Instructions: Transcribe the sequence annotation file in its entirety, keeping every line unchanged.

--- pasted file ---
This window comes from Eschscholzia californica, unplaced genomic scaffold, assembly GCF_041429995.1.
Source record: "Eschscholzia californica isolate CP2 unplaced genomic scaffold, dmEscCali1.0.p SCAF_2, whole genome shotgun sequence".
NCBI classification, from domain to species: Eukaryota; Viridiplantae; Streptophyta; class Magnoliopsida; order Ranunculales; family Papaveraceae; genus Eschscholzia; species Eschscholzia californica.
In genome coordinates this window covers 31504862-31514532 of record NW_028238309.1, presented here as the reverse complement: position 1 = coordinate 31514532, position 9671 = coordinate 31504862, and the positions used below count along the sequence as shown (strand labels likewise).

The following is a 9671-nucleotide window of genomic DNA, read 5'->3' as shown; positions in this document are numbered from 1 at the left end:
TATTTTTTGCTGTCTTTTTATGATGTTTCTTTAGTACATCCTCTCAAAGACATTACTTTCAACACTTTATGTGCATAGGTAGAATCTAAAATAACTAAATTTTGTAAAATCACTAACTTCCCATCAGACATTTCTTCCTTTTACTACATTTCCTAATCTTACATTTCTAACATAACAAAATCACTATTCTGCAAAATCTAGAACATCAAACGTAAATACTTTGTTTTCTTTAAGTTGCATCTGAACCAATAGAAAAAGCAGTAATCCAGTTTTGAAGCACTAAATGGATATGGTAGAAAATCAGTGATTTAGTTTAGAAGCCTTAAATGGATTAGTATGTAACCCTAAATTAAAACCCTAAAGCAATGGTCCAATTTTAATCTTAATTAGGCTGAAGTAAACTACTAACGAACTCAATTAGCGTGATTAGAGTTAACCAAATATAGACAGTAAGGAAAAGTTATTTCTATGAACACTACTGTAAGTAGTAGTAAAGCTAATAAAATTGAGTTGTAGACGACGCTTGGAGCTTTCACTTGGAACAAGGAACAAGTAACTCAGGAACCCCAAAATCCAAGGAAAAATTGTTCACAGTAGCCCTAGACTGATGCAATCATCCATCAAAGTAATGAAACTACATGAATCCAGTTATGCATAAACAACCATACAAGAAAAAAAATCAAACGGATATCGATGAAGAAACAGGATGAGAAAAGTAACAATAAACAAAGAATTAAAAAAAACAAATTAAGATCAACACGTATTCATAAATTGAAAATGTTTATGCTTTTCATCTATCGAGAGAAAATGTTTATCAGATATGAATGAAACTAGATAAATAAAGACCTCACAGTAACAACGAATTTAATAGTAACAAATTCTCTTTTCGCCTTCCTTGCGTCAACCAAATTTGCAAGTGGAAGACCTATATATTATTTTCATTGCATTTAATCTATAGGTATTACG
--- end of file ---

This window comes from Eschscholzia californica, unplaced genomic scaffold, assembly GCF_041429995.1.
Source record: "Eschscholzia californica isolate CP2 unplaced genomic scaffold, dmEscCali1.0.p SCAF_2, whole genome shotgun sequence".
NCBI classification, from domain to species: Eukaryota; Viridiplantae; Streptophyta; class Magnoliopsida; order Ranunculales; family Papaveraceae; genus Eschscholzia; species Eschscholzia californica.
In genome coordinates this window covers 31504862-31514532 of record NW_028238309.1, presented here as the reverse complement: position 1 = coordinate 31514532, position 9671 = coordinate 31504862, and the positions used below count along the sequence as shown (strand labels likewise).

The following is a 9671-nucleotide window of genomic DNA, read 5'->3' as shown; positions in this document are numbered from 1 at the left end:
TATTTTTTGCTGTCTTTTTATGATGTTTCTTTAGTACATCCTCTCAAAGACATTACTTTCAACACTTTATGTGCATAGGTAGAATCTAAAATAACTAAATTTTGTAAAATCACTAACTTCCCATCAGACATTTCTTCCTTTTACTACATTTCCTAATCTTACATTTCTAACATAACAAAATCACTATTCTGCAAAATCTAGAACATCAAACGTAAATACTTTGTTTTCTTTAAGTTGCATCTGAACCAATAGAAAAAGCAGTAATCCAGTTTTGAAGCACTAAATGGATATGGTAGAAAATCAGTGATTTAGTTTAGAAGCCTTAAATGGATTAGTATGTAACCCTAAATTAAAACCCTAAAGCAATGGTCCAATTTTAATCTTAATTAGGCTGAAGTAAACTACTAACGAACTCAATTAGCGTGATTAGAGTTAACCAAATATAGACAGTAAGGAAAAGTTATTTCTATGAACACTACTGTAAGTAGTAGTAAAGCTAATAAAATTGAGTTGTAGACGACGCTTGGAGCTTTCACTTGGAACAAGGAACAAGTAACTCAGGAACCCCAAAATCCAAGGAAAAATTGTTCACAGTAGCCCTAGACTGATGCAATCATCCATCAAAGTAATGAAACTACATGAATCCAGTTATGCATAAACAACCATACAAGAAAAAAAATCAAACGGATATCGATGAAGAAACAGGATGAGAAAAGTAACAATAAACAAAGAATTAAAAAAAACAAATTAAGATCAACACGTATTCATAAATTGAAAATGTTTATGCTTTTCATCTATCGAGAGAAAATGTTTATCAGATATGAATGAAACTAGATAAATAAAGACCTCACAGTAACAACGAATTTAATAGTAACAAATTCTCTTTTCGCCTTCCTTGCGTCAACCAAATTTGCAAGTGGAAGACCTATATATTATTTTCATTGCATTTAATCTATAGGTATTACG